Marge Woodfin, Pilot staff writer

Dustin Maertz, a student in Steve Kucharski's architectural class, last

week was notified that he is the regional First Place Hand Drafting

winner in the National Association of Women in Construction (NAWIC)

Cad/Design/ Drafting Scholarship Award Competition 2008-09.

Maertz was one of six Brookings-Harbor High School students who entered the contest. Another of the six architectural students who submitted entries, Cassidy Jones, received the second place award in the contest. The contestants compete first in the local contest that includes Oregon and sections of Washington. Those winners go on to the regional contest that includes the western states to Mississippi. As a first place winner in the regional contest, Maertz will be a contestant in the national contest.

Kucharski explained, "This is a national contest and probably the most prestigious contest students can enter. The competition is judged by some of the best architects, designers, and engineers in the country."

Maertz, a high school junior, explained that he used a computer-assisted drafting (CAD) program while working on his plans.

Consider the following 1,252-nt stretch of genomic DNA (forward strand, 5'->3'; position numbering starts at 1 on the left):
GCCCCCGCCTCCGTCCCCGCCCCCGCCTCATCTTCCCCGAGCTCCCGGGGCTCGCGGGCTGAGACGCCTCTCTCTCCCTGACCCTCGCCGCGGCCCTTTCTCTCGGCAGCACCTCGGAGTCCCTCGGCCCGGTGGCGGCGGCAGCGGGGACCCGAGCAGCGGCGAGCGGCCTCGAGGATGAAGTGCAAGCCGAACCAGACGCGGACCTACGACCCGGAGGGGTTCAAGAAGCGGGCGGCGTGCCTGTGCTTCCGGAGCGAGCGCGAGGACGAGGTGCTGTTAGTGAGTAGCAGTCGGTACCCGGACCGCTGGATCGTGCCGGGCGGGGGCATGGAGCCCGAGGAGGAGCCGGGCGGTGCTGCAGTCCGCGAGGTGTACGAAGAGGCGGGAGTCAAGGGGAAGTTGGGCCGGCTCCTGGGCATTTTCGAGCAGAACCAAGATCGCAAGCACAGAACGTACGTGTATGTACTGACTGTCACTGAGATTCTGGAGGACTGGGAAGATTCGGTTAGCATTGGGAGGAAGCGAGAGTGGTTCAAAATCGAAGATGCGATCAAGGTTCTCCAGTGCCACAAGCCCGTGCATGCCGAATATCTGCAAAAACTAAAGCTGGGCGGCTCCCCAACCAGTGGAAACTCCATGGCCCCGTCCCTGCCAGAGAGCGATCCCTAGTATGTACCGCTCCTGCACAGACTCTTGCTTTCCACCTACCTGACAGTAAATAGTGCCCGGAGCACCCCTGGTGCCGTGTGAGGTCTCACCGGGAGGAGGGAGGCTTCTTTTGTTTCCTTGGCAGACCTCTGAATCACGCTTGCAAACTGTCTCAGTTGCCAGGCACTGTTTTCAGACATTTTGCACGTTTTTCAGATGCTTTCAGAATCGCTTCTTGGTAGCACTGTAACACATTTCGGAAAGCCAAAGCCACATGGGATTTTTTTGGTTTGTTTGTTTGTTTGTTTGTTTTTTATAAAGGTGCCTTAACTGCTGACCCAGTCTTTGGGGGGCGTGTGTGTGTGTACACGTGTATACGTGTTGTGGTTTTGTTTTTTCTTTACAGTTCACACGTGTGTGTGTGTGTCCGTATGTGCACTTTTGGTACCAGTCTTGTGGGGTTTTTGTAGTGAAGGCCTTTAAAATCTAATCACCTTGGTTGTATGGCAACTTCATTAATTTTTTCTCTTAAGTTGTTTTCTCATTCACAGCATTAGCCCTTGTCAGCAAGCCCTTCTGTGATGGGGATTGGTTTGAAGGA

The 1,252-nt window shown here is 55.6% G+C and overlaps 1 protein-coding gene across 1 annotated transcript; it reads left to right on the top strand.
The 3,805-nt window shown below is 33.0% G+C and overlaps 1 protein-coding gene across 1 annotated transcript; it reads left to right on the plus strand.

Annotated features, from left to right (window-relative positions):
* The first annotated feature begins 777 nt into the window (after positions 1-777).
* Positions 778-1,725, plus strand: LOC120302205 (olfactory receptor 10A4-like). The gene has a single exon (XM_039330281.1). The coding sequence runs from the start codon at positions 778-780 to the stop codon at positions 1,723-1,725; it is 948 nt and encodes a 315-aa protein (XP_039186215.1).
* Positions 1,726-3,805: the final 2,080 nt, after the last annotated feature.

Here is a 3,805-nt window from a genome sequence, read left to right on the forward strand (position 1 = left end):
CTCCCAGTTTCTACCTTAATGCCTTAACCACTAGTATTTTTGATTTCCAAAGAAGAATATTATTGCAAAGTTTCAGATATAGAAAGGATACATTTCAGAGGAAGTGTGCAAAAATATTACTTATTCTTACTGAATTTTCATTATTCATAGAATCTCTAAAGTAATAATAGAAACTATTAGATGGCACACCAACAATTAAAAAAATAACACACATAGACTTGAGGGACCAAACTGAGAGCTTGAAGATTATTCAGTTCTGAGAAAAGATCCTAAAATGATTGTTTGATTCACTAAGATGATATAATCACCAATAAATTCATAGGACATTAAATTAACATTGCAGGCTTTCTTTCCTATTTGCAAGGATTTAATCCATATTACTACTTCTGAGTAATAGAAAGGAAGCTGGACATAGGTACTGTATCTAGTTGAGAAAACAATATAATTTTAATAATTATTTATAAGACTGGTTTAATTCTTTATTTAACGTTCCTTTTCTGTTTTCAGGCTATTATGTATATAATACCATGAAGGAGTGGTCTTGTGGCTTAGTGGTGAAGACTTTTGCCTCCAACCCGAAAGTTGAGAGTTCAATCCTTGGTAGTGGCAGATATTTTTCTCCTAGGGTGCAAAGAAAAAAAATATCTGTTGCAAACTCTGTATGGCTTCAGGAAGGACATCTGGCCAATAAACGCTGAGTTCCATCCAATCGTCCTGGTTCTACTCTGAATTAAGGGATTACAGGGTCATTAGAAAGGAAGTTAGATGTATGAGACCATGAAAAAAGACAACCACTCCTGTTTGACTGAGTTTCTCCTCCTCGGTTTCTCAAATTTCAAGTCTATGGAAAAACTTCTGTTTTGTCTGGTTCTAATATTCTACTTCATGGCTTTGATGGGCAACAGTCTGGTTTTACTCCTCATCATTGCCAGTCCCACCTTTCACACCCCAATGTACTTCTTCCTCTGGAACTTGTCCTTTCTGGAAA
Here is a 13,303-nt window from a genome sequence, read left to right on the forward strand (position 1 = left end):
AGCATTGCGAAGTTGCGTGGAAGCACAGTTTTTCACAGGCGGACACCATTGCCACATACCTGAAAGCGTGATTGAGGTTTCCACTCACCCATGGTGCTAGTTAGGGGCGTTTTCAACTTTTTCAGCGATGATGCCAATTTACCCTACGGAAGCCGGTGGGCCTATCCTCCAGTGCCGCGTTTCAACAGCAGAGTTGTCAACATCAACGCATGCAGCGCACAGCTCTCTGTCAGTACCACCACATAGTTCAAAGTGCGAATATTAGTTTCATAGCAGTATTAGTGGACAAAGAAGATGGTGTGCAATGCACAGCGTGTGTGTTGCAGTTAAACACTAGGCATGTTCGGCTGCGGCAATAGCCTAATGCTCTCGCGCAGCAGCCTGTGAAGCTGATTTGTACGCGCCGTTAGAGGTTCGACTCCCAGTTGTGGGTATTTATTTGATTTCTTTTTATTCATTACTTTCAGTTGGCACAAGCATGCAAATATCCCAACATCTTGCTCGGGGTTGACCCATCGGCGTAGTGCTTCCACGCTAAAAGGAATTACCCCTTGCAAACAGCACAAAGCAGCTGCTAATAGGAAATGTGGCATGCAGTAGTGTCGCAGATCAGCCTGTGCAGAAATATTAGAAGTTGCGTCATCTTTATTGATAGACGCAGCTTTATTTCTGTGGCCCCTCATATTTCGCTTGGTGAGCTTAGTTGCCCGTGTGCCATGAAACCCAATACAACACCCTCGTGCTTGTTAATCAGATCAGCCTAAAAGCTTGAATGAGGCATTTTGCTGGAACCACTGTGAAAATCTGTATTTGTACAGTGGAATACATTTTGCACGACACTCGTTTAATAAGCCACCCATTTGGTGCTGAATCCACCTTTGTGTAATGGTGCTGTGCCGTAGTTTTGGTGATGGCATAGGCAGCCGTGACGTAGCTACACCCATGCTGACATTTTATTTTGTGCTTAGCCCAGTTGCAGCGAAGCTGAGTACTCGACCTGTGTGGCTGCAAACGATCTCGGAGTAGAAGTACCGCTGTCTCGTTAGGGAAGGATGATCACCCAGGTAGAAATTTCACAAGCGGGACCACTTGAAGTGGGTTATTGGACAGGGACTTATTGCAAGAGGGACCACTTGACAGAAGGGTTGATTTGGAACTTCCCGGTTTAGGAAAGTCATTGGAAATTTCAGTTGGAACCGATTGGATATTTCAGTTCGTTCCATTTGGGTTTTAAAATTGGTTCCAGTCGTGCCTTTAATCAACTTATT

"I can make three-dimensional models and walk right through the house," he said about the CAD program.

Jones, who is a freshman, used only hand drawings. Kucharski said that it is unusual for a first-year architectural student to accomplish so much.

"She's a really talented girl," Kucharski said.

Jones admitted that she had no particular interest in architecture and only took the class because she needed another credit. However, she now finds that she enjoys it and might even be considering it for a career.

Contest requirements included design plans for a dream home for a family with two young children, to be built in phases, with specific requirements, including a bedroom for each family member, placement of bathrooms, and instructions for open living areas, decks, a view of the lake, laundry room, storage space for bicycles, fishing, camping, and water skiing equipment.

In addition, the home must be energy-efficient and well-insulated with lots of glass, if it doesn't hurt the energy efficiency of the house, and use natural environmentally-friendly materials for both the inside and outside of the structure.

Both students received cash awards for their winning entries in the local competition, Maertz $150 and Jones $100. They were both invited to a "winners dinner" scheduled in Eugene today (May 13), which Maertz plans to attend. Jones cannot attend because she has a prior commitment.

Maertz is looking forward to the "winners dinner" and the announcement of winners in the international competition.

Janet Pardee, of Balzhiser and Hubbard Engineers in Eugene, director of the contest, noted that students from Brookings-Harbor High School have also been successful in the contests in the past. She said she is concerned that the architectural classes may be discontinued because of budgetary cuts at the high school.